One of the things that I really enjoyed about this novel was the look at Korean culture and the racial divide between Koreans and Japanese. I’m not well versed on the struggles that occurred in Korean history. Reading about the bigotry and cultural differences that were so pervasive was interesting and I thought well handled. It was vital to making this novel as authentic as possible to explore how these two cultures interacted.I’m giving this novel 5 out of 5 stars. I was impressed by the way Lee tackled this multi-generational epic about a Korean family. It isn’t a novel you can casually read because it handles so many details and those details are what weave the beautiful fabric that is this novel. Very well done. I was invested in the characters from the beginning and that dedication to them never wavered. I felt like I was living through turbulent times, rejoicing through their triumphs and despondent through their pain.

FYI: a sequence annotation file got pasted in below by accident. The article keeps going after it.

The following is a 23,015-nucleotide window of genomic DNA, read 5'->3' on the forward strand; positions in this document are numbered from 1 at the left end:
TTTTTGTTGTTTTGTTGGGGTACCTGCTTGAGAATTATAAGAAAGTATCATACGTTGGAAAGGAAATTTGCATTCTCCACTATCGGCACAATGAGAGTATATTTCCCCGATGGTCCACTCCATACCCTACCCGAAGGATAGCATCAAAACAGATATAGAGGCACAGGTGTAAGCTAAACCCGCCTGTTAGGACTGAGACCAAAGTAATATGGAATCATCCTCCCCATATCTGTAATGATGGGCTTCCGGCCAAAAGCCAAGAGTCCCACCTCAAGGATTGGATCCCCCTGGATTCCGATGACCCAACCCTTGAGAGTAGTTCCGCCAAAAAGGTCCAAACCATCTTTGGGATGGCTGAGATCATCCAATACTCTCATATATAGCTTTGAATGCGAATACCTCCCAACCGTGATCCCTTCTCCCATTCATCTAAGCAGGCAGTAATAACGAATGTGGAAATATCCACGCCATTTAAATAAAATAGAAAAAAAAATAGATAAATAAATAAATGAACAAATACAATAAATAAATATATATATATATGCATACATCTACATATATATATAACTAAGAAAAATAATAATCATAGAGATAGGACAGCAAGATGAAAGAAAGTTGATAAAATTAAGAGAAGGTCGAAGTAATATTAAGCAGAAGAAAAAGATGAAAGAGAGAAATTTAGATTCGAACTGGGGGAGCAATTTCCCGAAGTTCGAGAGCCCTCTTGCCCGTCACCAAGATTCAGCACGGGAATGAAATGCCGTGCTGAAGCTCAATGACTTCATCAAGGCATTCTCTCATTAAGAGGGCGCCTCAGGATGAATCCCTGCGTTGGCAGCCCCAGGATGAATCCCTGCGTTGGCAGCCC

Saturday, September 16, 2017
Big Little Lies by Liane Moriarty
I usually read books before I watch any kind of on screen adaptation, as a rule, because I know that the book will be better than the adaptation. I broke that rule for Big Little Lies and dived head first into the HBO adaptation simply based on the casting. It took one episode for me to realize that I needed to read the book and immediately requested it from the library and became #141 in line for the next book. Needless to say I got my copy right after the season ended. I loved every episode and was very interested to see what had been changed in this adaption. Spoiler Alert: a lot had been changed but both were really enjoyable.